For millennia, the vampires walked the earth undetected, feasting on humans in keeping with ancient tradition. In the Information Age, vampires realised they must be more careful to avoid detection. In the late 20th century they created the global Vampire Federation to police vampire activity, with special agents like Alex Bishop authorised to hunt down her own kind who break the laws. The old traditions are history. But not all vampires bow down to Federation rule. When rebel vampire Gabriel Stone declares war against them, Alex and her team are plunged into danger. Police inspector Joel Solomon, haunted by a secret terror of vampires, discovers a series of corpses left behind by Stone’s bloodthirsty gang. As he and Alex are drawn together in an unlikely alliance between human and vampire, the race begins to destroy the evil Stone before his uprising tears their world apart.
I am a bit of a fan of Scott Mariani’s work. I’ve been with him since he wrote the first Ben Hope novel and was constantly emailing his poor publicist to find out when the next one was due. So when I heard he was writing a novel about vampires I was a bit taken aback but to be honest, I figured that as it’s Scott writing it, I’ll give it a whirl and see how it goes. Like most everyone in the world, I’ve had my fill of vampires, be they sparkly or not, but I was understandably anxious.
I need not have been. Uprising: Vampire Federation by Scott Mariani is a doddle to read. Incredibly fast paced, this urban fantasy thriller sharply and smartly gives us the back story and then keeps us running to keep up with Alex and Joel’s adventures as they unravel the story behind the rogue vampire Gabriel’s machinations.
I always find myself pondering an author’s style of writing whilst I’m reading and after finishing a book. I know how Mr. Mariani’s voice sounds for his Ben Hope books, I know the tone and style so well. In Uprising, he’s showing off a newly acquired skill, or one he has been developing sneakily without me being aware, and it is that of budding screenwriter. Uprising reads like a movie. The scenes are vivid, with a lot of show not tell going on. The author forces you to push yourself, to make deductions for yourself. He knows his audience, he knows that those who will pick it up to read will be on the same page as him. There is nothing out of the ordinary in this, but it makes a lovely change as the editors clearly let him have his way. As readers we aren’t mollycoddled and teased along. We are treated as being clued in and it makes for a strangely intimate read.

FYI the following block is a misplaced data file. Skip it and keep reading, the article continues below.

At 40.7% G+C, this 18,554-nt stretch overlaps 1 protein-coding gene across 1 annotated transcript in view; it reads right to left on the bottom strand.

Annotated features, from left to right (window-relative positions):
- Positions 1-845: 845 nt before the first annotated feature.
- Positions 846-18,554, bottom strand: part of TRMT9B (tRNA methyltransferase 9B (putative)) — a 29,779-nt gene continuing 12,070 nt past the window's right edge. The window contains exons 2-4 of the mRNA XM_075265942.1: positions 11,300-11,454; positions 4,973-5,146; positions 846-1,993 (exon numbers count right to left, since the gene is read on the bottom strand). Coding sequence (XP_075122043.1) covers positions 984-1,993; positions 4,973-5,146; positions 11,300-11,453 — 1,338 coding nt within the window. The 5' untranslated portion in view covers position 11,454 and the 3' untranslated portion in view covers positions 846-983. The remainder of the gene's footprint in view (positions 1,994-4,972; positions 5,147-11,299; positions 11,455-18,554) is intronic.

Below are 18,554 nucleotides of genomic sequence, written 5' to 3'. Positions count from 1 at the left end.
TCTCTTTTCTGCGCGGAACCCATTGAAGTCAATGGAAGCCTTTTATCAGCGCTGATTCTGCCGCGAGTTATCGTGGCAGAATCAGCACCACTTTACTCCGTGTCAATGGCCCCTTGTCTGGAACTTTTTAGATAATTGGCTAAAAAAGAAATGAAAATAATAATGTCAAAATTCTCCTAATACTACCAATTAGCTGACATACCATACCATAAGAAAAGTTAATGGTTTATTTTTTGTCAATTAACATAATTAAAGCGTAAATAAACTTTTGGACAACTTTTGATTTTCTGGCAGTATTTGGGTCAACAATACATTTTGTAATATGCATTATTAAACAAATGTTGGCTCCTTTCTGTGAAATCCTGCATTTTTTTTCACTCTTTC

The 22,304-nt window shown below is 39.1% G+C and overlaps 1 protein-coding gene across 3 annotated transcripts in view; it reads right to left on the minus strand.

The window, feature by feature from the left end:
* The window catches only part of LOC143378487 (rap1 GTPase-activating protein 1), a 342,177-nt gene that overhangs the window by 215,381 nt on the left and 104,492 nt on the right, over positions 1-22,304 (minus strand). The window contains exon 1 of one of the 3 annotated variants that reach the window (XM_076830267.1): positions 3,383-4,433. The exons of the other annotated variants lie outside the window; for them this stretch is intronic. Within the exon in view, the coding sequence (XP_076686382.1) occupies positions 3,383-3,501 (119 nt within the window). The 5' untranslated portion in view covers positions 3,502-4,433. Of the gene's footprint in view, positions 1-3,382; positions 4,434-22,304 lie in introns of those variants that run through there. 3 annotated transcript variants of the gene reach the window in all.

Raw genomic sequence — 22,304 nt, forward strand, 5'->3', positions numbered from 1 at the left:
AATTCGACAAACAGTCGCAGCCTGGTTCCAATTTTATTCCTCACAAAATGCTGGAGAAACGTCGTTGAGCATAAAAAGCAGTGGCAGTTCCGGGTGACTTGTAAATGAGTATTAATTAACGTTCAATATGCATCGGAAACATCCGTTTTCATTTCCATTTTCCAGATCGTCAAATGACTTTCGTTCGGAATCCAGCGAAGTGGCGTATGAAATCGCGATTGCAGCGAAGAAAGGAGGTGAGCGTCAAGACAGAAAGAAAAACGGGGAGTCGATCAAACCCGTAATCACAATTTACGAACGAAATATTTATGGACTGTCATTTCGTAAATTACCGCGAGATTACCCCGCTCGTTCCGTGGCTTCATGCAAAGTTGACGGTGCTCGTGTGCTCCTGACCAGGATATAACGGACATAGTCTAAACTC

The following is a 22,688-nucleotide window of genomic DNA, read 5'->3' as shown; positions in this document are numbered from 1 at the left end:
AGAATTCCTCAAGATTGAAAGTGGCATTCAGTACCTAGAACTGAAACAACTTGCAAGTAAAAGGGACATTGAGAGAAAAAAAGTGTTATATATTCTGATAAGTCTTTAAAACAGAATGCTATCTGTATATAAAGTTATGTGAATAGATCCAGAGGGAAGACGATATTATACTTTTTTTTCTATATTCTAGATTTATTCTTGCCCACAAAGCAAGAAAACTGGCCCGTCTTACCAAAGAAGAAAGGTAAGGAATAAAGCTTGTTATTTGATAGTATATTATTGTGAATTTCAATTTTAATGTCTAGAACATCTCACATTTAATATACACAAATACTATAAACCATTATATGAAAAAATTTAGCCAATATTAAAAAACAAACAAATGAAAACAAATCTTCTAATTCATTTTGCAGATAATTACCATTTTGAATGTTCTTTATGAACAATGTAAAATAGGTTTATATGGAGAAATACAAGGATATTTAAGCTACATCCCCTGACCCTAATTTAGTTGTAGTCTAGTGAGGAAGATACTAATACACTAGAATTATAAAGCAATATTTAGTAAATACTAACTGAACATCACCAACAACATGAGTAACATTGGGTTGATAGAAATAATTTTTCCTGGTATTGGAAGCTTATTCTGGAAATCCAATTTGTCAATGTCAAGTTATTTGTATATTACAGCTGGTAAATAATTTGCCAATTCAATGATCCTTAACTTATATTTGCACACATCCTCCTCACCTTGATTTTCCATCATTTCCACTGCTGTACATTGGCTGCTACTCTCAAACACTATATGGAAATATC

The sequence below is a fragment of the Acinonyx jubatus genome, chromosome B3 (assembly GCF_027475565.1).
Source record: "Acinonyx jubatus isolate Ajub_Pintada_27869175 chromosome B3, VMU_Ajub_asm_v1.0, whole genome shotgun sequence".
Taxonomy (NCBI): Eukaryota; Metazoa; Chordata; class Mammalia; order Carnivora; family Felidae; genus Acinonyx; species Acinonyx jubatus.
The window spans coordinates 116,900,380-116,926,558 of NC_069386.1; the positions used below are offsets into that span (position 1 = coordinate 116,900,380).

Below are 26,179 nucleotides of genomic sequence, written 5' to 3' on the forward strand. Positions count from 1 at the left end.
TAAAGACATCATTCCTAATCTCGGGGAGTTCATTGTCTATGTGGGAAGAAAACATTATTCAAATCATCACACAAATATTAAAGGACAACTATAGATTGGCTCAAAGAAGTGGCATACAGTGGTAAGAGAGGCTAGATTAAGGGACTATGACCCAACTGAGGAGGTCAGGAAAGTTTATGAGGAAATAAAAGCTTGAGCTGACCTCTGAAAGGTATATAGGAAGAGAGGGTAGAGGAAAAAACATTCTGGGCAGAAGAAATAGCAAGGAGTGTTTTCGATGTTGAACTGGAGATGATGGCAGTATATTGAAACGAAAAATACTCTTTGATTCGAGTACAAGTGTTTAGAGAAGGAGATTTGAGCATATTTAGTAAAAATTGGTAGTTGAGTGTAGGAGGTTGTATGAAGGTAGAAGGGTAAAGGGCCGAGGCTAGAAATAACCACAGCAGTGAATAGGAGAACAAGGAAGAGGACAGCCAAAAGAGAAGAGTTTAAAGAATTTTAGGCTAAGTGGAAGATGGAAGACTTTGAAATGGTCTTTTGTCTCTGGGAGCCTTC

As I said, the pace is swift but the writing is intense and deep. Joel is likeable as the detective and I’m still a bit ambivalent about Alex. I liked her but…she did not appeal to me very much. But then, I’m not meant to like her because she is a completely alien creature to me and so we aren’t meant to see eye to eye. Besides, I somehow always find myself preferring Mariani’s leading men who are very much can-d0 characters and unapologetic about their prowess.
Strong writing and clever plotting lifts Uprising from the mundane. There are however a few niggles and shortcuts he employs to get his world the way he wants it to be and to make things happen and move the story forward.
To be fair, these niggles are personal and should not detract from the reading of Uprising. In fact, I’ve read it through from cover to cover and then partly again, re-reading favourite sections I’ve marked up in the manuscript. And oh, don’t forget the tooling up. I am a big old fan of tooling up and weaponry and Uprising has a lot of that. A lot. It made me happy.
Another thing about Uprising is the fact that it is set in and around London, using locations many of us would know. It makes such a refreshing change reading an urban fantasy set in the city I live and work in. Yes, it may be mundane for those of us who live here, but there is a sense of differentness about London that he uses so well when writing that it makes you want to double check those shadows you pass by on the way to the underground.
I’m not fond of comparing novels, it’s not something I like doing but if you are an urban fantasy fan and like things like the Sookie Stackhouse books, the Blade graphic novels and Jim Butcher’s Harry Dresden books, give Uprising a try. You may be pleasantly surprised.
Also, again: no sparkles here.
Find Scott Mariani’s website here.